Again, we can say that even if something can look like the image on the Shroud, it is [erroneous] to say so if the results obtained do not match with ALL the chemical and physical properties of the image (or in this case, of the color). In the case of Di Lazzaro’s results, if we believe the expert point of view of Rogers, they don’t, even though the coloring results he got are looking quite similar (at first sight) to the color on the Shroud.

I’m afraid science has to look at a much milder process (probably natural and coming from the highly traumatized corpse that was inside the cloth) to explain once and for all the image on the Shroud.

Yes, maybe. But what if Rogers is wrong about “a thin layer of carbohydrate impurities”?

Caption for image at Wikipedia:

Phase contrast microscopic view of image-bearing fiber from the Shroud of Turin. The carbohydrate layer is visible along top edge. The lower-right edge shows that coating is missing. The coating can be scraped off or removed with adhesive or diimide.

The Devolution and Evolution of a Maillard Reaction Image Hypothesis

You can’t use up creativity. The more you use, the more you have.
                                                                                   — Maya Angelou

imageColin Berry’s creative juices of lemon pouring forth from his Science Buzz blog:                

Let’s assume, for the sake of argument, that I’ve got the chemistry right, i.e. that the TS image was created by a binary mix of lemon juice (or some other source of active aldehyde) and protein (or some other source of amino acids), and that elevated temperature was required to produce a Maillard non-enzymatic browning reaction.

What about the technology? How might the chemistry have been achieved while at the same time imprinting the negative image of a man that is both exceedingly superficial and which responds well to modern 3D-rendering software (e.g. ImageJ)?

What follows is pure speculation, but one has to start somewhere.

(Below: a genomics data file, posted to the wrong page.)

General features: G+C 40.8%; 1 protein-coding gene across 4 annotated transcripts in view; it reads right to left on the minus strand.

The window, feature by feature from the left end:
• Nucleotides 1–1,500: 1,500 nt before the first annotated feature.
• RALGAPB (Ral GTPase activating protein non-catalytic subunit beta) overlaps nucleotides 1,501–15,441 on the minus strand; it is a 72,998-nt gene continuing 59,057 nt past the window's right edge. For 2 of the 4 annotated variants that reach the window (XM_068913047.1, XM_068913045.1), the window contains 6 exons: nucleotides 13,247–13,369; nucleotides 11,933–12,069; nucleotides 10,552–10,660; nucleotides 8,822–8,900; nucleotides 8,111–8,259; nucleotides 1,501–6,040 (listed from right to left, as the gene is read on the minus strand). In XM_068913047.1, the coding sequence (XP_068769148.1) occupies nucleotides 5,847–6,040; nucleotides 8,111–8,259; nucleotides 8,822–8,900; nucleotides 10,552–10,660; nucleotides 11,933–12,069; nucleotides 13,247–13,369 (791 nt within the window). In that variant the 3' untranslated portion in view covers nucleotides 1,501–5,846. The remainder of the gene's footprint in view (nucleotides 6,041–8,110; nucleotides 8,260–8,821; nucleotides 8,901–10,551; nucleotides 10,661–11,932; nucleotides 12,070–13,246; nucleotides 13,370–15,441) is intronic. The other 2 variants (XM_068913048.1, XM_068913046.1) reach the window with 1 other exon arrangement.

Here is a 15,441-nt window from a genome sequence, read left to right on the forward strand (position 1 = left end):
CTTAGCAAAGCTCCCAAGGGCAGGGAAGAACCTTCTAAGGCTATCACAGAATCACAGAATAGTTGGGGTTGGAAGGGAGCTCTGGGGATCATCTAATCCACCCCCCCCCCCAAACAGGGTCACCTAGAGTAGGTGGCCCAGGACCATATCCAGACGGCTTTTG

[ . . . ]

. . . So what Rogers conjectured as a starch impurity coating was in my model a protein coating that provided the amino (-NH2) groups for the Maillard reaction.  Putrefaction amines were not needed in the protein/lemon juice model.

So, there you have it, in a few short paragraphs – the Invisible Ink model -  post-STURP Maillard reaction Mk2, one in which a corpse was non-obligatory – a marriage of science and medieval technology.

Interestingly, the model described allows for a ‘blood before image’ modus operandi  . . .

You should/must fill in the dots by reading Colin’s latest amendment to a posting. CLICK HERE and fast-scroll down to Friday October 3.

Has he got the chemistry right?

A Defense of Ray Rogers on the Image at the Thread and Fiber Level

“ . . . Direct comparison between image and non-image parts of the Shroud
show exactly the same amounts and types of radiation damage in the two
types of areas. This suggests that the image was not produced by any
mechanism that involved heat, light, or ionizing radiation.”  — Raymond Rogers

A Guest Posting by Yannick Clément*

imageHello everybody!

I read the recent quote from Maria da Glóra Moreira on this blog, who said this concerning the Bari conference : “In our humble opinion there were actually few advances in Shroud investigation and one thing is for sure- EVEN IN LABORATORY EXPERIMENTS NAMELY WITH LASER TECHNOLOGY, CORONA DISCHARGE ETC. THE IMAGES OBTAINED ARE FAR FROM THE ORIGINAL.”

Comment: How can someone honest who have read carefully the conclusions of a chemist expert like Ray Rogers about the Shroud image can expect something else than this from these hypotheses that rely on a burst of intense energy, especially when it comes to compare their coloration results microscopically at fiber level?

In his writings about the Shroud, Rogers made it clear that all these processes will ALWAYS produce evident damages on the fibers’ surface, which are not looking at all like the surface of image fibers he analyzed (note: such a difference could probably be hard to detect for the eyes of someone who is not an expert in analytic chemistry like Rogers was). In sum, Rogers was clear about the fact that the image fibers from the Shroud do not presents the oxidative kind of damages these energetic processes ALWAYS caused. No matter if it’s located only in the primary cell wall of the fiber or not, these processes will ALWAYS cause damages that got a “signature look” that doesn’t look at all like the appearance of the colored fibers Rogers saw on the Shroud (and especially their surfaces), which got a signature look that strongly points in direction of a mild dehydration process happening at low temperature.